Data is critical—it shows us what’s working and what’s not. Data allows us to adjust the time of an email campaign to optimize open rates or replace an ad with a colored background that’s being outperformed by one with a photo background. It’s valuable in helping us sharpen the message. But it should never dictate the message.
Data is at its best when it helps us get closer to our audience so we can provide a better service for them. It’s at its worst when it’s being used to manipulate people into taking action that’s not in their best interest. Because what happens when what we’re saying isn’t true—and the customer finds out?
Great marketing—great communication with the people who interact with your brand—never ends; it’s a continual journey that evolves. Once you know what distribution methods offer the best ROI, you can leverage those learnings to sharpen your distribution and sharpen the content you’re creating with the goal of providing more and more value to customers. Distribute, analyze, repeat. (And repeat again.)
That, in turn, builds more trust. The result of which is a brand with conviction, made to withstand the test of time.
Sell me a story
When you understand the power of story, you have an obligation: to tell true stories. We tell true stories with conviction—structured, well-crafted narratives that inspire audiences and drive people to action.
Once you know your belief, purpose, and values and you’ve established a strategy for communicating them, it’s time to make content. The way you bring that content to life is through story, because stories are the only way to inspire people to action.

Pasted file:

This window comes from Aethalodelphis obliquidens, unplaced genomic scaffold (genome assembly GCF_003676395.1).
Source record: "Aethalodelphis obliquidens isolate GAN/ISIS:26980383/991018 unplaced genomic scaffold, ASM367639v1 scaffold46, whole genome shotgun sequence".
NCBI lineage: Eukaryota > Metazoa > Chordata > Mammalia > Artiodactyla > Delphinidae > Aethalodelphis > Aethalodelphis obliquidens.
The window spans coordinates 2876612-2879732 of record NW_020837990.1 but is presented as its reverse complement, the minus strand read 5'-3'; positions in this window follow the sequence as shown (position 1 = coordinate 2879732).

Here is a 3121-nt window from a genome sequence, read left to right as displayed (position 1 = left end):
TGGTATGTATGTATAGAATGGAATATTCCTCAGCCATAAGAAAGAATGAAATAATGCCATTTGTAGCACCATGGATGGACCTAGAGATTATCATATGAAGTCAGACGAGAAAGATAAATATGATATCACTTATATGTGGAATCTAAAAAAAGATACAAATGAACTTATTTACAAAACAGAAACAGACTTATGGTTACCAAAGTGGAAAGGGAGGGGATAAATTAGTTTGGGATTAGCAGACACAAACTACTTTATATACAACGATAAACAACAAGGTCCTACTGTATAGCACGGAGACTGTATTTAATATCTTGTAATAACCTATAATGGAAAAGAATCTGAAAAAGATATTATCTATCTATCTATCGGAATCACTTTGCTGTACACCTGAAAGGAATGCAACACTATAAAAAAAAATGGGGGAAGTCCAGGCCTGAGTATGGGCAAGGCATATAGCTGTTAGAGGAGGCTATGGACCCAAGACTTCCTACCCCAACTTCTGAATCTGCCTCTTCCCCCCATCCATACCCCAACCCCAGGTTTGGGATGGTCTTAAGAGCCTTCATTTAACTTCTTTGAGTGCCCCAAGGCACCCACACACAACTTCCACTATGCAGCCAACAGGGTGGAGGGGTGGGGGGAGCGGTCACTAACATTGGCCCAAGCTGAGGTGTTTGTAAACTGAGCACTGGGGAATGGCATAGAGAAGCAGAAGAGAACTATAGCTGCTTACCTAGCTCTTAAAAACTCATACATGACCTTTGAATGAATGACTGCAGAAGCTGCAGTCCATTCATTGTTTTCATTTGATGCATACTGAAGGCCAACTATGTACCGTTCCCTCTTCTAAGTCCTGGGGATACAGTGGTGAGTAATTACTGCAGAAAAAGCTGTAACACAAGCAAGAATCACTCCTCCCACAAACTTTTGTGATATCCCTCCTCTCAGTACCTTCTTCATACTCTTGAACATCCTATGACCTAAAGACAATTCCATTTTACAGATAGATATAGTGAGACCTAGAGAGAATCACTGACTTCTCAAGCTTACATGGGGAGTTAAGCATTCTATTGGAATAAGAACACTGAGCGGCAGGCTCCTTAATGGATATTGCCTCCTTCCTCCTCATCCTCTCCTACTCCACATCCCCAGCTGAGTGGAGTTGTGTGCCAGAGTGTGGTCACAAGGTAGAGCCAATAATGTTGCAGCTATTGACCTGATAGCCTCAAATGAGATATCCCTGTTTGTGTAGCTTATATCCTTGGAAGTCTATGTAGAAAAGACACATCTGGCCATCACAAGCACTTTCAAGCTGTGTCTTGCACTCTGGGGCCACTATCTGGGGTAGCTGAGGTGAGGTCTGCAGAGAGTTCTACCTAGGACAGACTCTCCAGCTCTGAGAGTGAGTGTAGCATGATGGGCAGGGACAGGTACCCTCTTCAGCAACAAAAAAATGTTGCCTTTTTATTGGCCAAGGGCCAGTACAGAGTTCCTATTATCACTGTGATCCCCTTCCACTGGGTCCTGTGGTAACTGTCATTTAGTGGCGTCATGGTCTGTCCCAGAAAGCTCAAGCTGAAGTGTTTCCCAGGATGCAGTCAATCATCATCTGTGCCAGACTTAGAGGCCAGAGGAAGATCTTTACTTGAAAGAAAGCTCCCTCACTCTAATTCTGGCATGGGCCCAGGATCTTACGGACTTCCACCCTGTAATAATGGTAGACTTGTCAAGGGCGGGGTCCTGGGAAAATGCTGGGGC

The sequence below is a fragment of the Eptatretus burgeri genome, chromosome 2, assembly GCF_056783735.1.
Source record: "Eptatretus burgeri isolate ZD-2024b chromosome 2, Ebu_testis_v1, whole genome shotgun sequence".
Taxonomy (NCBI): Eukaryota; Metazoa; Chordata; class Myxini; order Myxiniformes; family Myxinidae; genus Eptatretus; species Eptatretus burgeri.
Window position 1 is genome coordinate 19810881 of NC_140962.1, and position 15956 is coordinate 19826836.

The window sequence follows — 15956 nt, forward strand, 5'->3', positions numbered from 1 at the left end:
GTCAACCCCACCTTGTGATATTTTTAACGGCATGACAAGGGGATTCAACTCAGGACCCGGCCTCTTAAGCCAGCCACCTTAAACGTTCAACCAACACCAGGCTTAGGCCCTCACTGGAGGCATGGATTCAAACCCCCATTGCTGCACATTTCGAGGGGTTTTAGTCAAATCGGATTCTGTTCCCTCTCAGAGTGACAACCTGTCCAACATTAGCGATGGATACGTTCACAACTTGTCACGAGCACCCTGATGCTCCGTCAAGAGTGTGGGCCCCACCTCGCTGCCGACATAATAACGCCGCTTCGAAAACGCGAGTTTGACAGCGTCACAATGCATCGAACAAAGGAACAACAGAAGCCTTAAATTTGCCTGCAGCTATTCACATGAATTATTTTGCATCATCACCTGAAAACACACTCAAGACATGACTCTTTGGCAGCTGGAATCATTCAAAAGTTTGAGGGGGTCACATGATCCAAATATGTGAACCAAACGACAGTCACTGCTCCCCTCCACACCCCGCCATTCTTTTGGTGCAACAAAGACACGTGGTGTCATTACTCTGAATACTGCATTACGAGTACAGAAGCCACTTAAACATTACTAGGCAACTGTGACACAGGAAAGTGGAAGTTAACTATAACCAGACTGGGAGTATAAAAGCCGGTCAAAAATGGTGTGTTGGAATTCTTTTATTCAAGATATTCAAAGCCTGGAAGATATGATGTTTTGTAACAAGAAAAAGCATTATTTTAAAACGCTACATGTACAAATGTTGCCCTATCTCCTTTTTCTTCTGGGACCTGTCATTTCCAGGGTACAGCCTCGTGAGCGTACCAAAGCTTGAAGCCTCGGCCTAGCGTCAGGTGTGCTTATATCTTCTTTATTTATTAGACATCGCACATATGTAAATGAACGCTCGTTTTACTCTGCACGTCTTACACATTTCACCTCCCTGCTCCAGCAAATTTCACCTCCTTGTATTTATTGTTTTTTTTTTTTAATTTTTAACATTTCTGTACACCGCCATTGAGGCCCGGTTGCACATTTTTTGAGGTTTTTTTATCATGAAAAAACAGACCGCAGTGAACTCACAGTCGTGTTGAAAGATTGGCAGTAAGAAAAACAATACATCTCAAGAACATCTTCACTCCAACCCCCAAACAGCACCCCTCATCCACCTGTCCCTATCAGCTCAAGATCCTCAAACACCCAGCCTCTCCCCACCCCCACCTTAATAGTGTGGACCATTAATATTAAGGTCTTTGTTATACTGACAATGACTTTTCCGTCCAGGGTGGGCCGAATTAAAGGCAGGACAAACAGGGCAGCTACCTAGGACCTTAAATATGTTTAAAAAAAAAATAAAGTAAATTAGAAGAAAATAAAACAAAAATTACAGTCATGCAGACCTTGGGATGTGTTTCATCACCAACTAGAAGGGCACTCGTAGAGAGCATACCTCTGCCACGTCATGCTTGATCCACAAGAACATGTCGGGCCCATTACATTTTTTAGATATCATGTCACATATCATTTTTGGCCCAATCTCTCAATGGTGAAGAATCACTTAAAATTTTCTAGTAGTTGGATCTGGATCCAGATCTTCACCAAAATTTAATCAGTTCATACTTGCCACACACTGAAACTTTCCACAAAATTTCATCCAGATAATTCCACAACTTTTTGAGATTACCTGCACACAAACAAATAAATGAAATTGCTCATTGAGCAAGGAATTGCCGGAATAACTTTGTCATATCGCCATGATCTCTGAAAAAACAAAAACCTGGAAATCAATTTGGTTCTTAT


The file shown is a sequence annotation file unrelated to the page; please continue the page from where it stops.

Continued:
Stories aren’t complicated, but there are some tried-and-true principles that, when employed, lead to more engaging, emotional, resonating stories. We call those principles story structure.
You’ve heard the term everywhere. You think you know storytelling—but can you define what a story is?
“A story is entertainment.” “A story is … a story.” “A story is a list of things that happened.”
Close. A story is the telling or retelling of a series of events, leading to a conclusion. (And by that, we mean it doesn’t just end—it culminates in a lesson to be learned.) Stories aren’t frivolous, or primitive, or inferior to drama and literature. Every story exists for a reason: to prove a point.
To put it in the words we use: We tell stories to communicate “survival information.” To put it simply: We tell stories to teach each other lessons.
The simple act of sharing a story holds great power—to create empathy and transformation; to implant in someone’s head another person’s life experience; to move people. In marketing, the power of story inspires people to action.
In order to understand why belief is important, you have to understand armature.
You’re probably familiar with the idea of a “theme” in storytelling (the central subject behind a work). Armature (named after the frame around which a sculpture is built—the skeleton that helps the sculpture retain its shape) goes a step further in describing the core messaging of a story. The armature is your point, the argument you’re trying to make. The armature is the one thing you want your audience to walk away knowing—if they forget everything else but remember this, it will be a success.
Knowing your belief helps you get to your armature as quickly as